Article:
- avoid trade conferences
- ditch common coaches
- monitor another world
Trade ConferencesThere's little point going where your competitors gather. That's one of Tom Stanley's many valuable lessons in Networking With Millionaires. Yet conferences and trade shows are packed with your competitors. How do you get ahead when you're learning the same things at the same time in the same way?
If you want to copy what others are already doing, learning from them is fine. However, times change. What worked then or for them may not work now or for you. If you're forging your own path, you'll get better results by learning elsewhere and applying those lessons to your business. That's how I learned how to build trust with social media years before my competitors even started.
Coaches SmoachesIf you want coaching, avoid the coaches your competitors use. Unless you want to be like them.
Here's the key question: could your coach give you referrals? If you have competitors in the room, the answer is no. You're nothing but a customer. The revenue flows one way: from you to them.
If you get coaching elsewhere, you might get referrals from the coach. In a workshop setting, you could find new clients or referral sources among your fellow students. Learning + Earning.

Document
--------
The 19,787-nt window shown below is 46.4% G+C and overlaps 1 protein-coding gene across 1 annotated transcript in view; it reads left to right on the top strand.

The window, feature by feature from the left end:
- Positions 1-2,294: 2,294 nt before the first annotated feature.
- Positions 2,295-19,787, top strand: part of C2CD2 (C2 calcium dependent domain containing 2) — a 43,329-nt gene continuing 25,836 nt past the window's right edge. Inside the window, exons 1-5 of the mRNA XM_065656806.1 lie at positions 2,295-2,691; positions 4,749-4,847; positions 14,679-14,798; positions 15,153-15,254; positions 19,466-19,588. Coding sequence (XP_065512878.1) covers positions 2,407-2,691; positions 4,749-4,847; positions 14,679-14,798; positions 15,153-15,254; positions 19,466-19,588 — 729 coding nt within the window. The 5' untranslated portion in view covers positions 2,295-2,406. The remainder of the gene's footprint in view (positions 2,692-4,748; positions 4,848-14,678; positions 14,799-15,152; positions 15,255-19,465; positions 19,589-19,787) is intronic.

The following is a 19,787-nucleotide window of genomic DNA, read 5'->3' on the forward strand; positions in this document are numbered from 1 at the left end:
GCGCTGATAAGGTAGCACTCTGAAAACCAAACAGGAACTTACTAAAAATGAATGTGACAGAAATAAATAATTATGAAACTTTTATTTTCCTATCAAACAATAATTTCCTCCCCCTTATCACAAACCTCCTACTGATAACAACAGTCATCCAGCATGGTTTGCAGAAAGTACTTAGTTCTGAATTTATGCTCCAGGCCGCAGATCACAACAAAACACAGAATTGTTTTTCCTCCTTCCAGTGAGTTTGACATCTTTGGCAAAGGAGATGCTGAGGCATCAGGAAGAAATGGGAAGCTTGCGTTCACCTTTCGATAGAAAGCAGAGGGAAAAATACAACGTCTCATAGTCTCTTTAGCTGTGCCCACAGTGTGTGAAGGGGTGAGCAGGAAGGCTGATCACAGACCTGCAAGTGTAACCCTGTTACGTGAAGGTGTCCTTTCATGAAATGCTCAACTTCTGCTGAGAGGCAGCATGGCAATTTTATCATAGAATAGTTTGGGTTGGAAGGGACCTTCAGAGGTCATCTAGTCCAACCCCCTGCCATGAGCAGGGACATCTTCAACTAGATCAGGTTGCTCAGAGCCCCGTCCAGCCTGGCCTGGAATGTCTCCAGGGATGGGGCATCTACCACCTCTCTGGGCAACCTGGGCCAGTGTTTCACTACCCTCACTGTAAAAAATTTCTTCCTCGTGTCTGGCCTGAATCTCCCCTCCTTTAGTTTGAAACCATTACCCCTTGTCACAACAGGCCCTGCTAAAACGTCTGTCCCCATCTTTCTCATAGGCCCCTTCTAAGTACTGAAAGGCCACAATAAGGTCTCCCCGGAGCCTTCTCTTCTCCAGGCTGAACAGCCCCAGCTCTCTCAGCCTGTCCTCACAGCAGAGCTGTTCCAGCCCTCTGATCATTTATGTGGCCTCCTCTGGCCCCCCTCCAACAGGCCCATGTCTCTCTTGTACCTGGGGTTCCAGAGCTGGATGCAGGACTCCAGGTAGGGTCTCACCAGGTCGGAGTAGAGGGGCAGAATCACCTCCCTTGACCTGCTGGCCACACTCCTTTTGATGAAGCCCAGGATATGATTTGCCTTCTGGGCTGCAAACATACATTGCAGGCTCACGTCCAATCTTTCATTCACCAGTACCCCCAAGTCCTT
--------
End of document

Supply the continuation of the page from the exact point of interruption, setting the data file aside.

If you get coaching elsewhere, you'll get different perspectives too. Yes, there's more effort in transferring skills to your business. That's good because your competitors will have difficulty copying you.
Another WorldYou can also learn by observing a different business and transferring what works to your sphere. Watching is free.
Look for a past-paced, innovative world. When I developed insurance products at National Life, I focused on consumer electronics (including computers). This lab showed how ideas spread and how the world was changing (e.g., due to the Internet, low cost manufacturing in China and the fascination with novelty). Becoming aware of trends and possibilities helps you implement ideas before your competitors even notice that fundamental changes have occurred.
Here are three examples
- The fast pace of adoption (half of Apple's revenue comes from a product that didn't exist until four years ago: the iPhone).
- The migration of GPS from an expensive novelty to a basic in smartphones. The shift from boring commodities (e.g., Dell) to elegant design (e.g., Apple).
- Launches with mass market pricing. Apple could have priced the iPad at $999 US instead of $499 but adoption would have been slower. In contrast, optional car features like HID-headlights or Bluetooth integration start in the flagship models and take years to become standard equipment in lesser models.
Opportunity awaits along the less trodden paths.